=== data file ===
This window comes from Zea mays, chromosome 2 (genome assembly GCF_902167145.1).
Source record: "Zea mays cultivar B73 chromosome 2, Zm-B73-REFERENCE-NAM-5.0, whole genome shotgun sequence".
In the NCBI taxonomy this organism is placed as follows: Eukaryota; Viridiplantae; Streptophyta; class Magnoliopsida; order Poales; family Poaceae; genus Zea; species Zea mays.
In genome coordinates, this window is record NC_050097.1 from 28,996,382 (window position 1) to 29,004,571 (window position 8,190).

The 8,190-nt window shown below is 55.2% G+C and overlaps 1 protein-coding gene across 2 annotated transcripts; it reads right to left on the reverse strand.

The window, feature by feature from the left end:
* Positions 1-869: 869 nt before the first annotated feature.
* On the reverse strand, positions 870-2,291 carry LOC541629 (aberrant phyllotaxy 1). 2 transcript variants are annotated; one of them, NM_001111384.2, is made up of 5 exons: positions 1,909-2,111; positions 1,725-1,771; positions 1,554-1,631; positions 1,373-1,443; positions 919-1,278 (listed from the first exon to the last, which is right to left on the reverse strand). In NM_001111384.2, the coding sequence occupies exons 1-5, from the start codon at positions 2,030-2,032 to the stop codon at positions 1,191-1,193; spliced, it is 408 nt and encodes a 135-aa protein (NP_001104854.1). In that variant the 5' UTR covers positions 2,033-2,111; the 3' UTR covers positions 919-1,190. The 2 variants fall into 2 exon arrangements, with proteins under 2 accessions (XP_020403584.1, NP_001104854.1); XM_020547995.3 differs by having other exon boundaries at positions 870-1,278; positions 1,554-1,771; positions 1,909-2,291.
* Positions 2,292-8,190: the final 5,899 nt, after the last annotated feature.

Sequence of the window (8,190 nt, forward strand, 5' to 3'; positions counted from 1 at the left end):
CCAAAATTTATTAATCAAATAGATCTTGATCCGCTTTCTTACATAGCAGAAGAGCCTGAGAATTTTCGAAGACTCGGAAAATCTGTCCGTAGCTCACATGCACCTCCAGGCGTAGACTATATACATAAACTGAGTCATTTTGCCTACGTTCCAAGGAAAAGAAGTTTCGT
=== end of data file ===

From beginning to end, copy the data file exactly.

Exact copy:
This window comes from Zea mays, chromosome 2 (genome assembly GCF_902167145.1).
Source record: "Zea mays cultivar B73 chromosome 2, Zm-B73-REFERENCE-NAM-5.0, whole genome shotgun sequence".
In the NCBI taxonomy this organism is placed as follows: Eukaryota; Viridiplantae; Streptophyta; class Magnoliopsida; order Poales; family Poaceae; genus Zea; species Zea mays.
In genome coordinates, this window is record NC_050097.1 from 28,996,382 (window position 1) to 29,004,571 (window position 8,190).

The 8,190-nt window shown below is 55.2% G+C and overlaps 1 protein-coding gene across 2 annotated transcripts; it reads right to left on the reverse strand.

The window, feature by feature from the left end:
* Positions 1-869: 869 nt before the first annotated feature.
* On the reverse strand, positions 870-2,291 carry LOC541629 (aberrant phyllotaxy 1). 2 transcript variants are annotated; one of them, NM_001111384.2, is made up of 5 exons: positions 1,909-2,111; positions 1,725-1,771; positions 1,554-1,631; positions 1,373-1,443; positions 919-1,278 (listed from the first exon to the last, which is right to left on the reverse strand). In NM_001111384.2, the coding sequence occupies exons 1-5, from the start codon at positions 2,030-2,032 to the stop codon at positions 1,191-1,193; spliced, it is 408 nt and encodes a 135-aa protein (NP_001104854.1). In that variant the 5' UTR covers positions 2,033-2,111; the 3' UTR covers positions 919-1,190. The 2 variants fall into 2 exon arrangements, with proteins under 2 accessions (XP_020403584.1, NP_001104854.1); XM_020547995.3 differs by having other exon boundaries at positions 870-1,278; positions 1,554-1,771; positions 1,909-2,291.
* Positions 2,292-8,190: the final 5,899 nt, after the last annotated feature.

Sequence of the window (8,190 nt, forward strand, 5' to 3'; positions counted from 1 at the left end):
CCAAAATTTATTAATCAAATAGATCTTGATCCGCTTTCTTACATAGCAGAAGAGCCTGAGAATTTTCGAAGACTCGGAAAATCTGTCCGTAGCTCACATGCACCTCCAGGCGTAGACTATATACATAAACTGAGTCATTTTGCCTACGTTCCAAGGAAAAGAAGTTTCGT